Today, the White House Council on Environmental Quality (CEQ) delivered new guidance to Federal agencies to help ensure that the advancement of Carbon Capture, Utilization, and Sequestration (CCUS) technologies is done in a responsible manner that incorporates the input of communities and reflects the best available science. The development of this guidance was mandated by the Utilizing Significant Emissions with Innovative Technologies (USE IT) Act, which was signed into law in December, 2020.

Carbon Capture, Utilization, and Sequestration (CCUS) refers to technologies that remove carbon pollution from the ambient air or from point sources like smokestacks, and permanently store the carbon. In factories, CCUS can reduce emissions from chemical reactions and high-temperature processes that are difficult and expensive to decarbonize. To achieve a net-zero economy, scientific analyses have found that the United States and other countries will need to remove and store carbon pollution that has already been released into the atmosphere.

“With industries moving quickly to adopt and deploy carbon capture technologies, Federal agencies can play a key role in ensuring that projects are done right and in a way that reflects the needs and inputs of local communities,” said CEQ Chair Brenda Mallory. “The guidance issued today provides Federal agencies a framework for helping guide CCUS deployment in a manner that is environmentally sound and that cuts cumulative pollution in nearby communities.”

The Administration recognizes the imperative for CCUS actions to be considered in a timely manner and in the context of a strong regulatory regime that includes early consultation with Tribal Nations and meaningful engagement with communities, stakeholders, and other sovereigns. It further recognizes that CCUS projects can create good-paying, union jobs and training programs. Responsible CCUS deployment will require  effective permitting, efficient regulatory regimes, meaningful public engagement early in the review and deployment process, and measures to safeguard public health and the environment. 

The guidance builds on CEQ’s June 2021 CCUS report and identifies measures to facilitate sound and transparent environmental reviews for CCUS projects. It also encourages agencies to prepare publicly available life cycle analyses of carbon capture and utilization and carbon dioxide removal projects.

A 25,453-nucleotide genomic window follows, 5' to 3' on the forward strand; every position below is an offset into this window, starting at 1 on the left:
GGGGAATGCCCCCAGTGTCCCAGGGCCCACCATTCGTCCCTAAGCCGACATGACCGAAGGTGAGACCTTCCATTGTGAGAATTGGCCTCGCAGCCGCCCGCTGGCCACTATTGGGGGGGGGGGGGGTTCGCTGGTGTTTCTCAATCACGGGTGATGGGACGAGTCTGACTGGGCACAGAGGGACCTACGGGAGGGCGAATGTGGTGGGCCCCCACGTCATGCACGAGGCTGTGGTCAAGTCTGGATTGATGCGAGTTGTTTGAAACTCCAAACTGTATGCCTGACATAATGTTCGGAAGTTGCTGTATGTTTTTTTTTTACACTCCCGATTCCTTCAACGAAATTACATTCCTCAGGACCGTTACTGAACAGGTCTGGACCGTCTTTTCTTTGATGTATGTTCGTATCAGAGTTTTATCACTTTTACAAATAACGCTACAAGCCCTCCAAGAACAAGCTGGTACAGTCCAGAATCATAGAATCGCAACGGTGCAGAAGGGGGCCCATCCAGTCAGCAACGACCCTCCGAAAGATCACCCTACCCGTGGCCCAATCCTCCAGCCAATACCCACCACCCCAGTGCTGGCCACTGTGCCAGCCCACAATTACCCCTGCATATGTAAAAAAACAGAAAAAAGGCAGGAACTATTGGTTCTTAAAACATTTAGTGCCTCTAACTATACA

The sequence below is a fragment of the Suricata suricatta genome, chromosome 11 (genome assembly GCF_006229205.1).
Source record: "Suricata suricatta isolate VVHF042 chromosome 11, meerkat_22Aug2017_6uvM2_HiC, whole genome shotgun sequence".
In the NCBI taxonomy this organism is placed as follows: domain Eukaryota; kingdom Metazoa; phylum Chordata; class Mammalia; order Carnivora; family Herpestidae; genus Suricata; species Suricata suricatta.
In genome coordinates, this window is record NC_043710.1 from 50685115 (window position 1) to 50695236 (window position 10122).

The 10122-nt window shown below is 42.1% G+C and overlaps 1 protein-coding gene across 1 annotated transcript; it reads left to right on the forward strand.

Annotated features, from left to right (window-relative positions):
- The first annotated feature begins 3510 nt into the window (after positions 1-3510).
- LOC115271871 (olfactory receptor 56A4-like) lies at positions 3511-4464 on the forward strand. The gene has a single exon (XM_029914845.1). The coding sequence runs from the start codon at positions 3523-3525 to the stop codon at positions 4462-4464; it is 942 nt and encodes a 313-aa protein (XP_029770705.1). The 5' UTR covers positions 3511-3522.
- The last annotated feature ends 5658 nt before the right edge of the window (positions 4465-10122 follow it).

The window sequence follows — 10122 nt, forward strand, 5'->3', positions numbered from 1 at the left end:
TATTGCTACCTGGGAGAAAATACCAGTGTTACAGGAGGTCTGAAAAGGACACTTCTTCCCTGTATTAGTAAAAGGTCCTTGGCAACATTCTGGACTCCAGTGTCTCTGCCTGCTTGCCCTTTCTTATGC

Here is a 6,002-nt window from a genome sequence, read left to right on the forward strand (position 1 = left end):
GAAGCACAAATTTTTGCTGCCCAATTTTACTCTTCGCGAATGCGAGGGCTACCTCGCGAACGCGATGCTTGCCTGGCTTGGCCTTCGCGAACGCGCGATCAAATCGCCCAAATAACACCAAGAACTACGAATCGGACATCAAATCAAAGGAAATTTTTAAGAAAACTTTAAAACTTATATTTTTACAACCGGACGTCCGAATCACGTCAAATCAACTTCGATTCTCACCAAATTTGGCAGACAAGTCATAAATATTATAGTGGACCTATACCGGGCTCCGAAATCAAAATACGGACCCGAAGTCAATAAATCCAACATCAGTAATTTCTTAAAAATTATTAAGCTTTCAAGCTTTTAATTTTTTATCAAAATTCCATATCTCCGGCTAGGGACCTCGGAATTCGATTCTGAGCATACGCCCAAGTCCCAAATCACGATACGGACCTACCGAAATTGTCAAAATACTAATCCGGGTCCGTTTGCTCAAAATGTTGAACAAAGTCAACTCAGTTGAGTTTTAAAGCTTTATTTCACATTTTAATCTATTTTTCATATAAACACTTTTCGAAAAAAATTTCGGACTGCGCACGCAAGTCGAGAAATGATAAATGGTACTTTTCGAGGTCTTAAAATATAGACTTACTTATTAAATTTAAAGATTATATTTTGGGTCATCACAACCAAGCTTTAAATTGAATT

The CCUS guidance also underscores the importance of incorporating environmental justice and equity considerations early into the review and deployment of CCUS projects to protect overburdened communities from direct, indirect, and cumulative effects. The guidance reiterates the need to develop robust Tribal consultation and stakeholder engagement plans and to conduct regular engagement. Agencies are further encouraged to prioritize the development and application of environmental justice best practices for CCUS efforts.[1]  Actions that should be taken include:

  • Evaluating the impacts of proposed CCUS actions on potential host communities early in the planning process;
  • Providing information about the effects, costs and benefits of CCUS in advance of Tribal consultation and stakeholder engagement;
  • Consulting Tribal Nations on potential CCUS projects in a manner that strengthens Nation-to-Nation relationships;
  • Avoiding the imposition of additional burdens on overburdened and underserved communities, including by evaluating direct, indirect, and cumulative effects and identifying and implementing appropriate mitigation and avoidance measures; and
  • Providing transparency and accountability to communities with respect to applicable mitigation measures designed to reduce environmental effects.

As agencies prepare to implement more than $12 billion in CCUS investments provided by the Bipartisan Infrastructure Law, this guidance will promote projects informed by community perspectives and aligned with climate, public health, and economic goals.

Today’s guidance was released as part of a White House announcement on clean manufacturing, which includes announcements on federal procurement of clean materials, innovation to decarbonize and strengthen the US manufacturing sector, clean hydrogen, and trade policy.

Members of the public may submit comments on the guidance at (Docket ID: CEQ-2022-0001) until March 18, 2022.

The full CCUS guidance can be read HERE.


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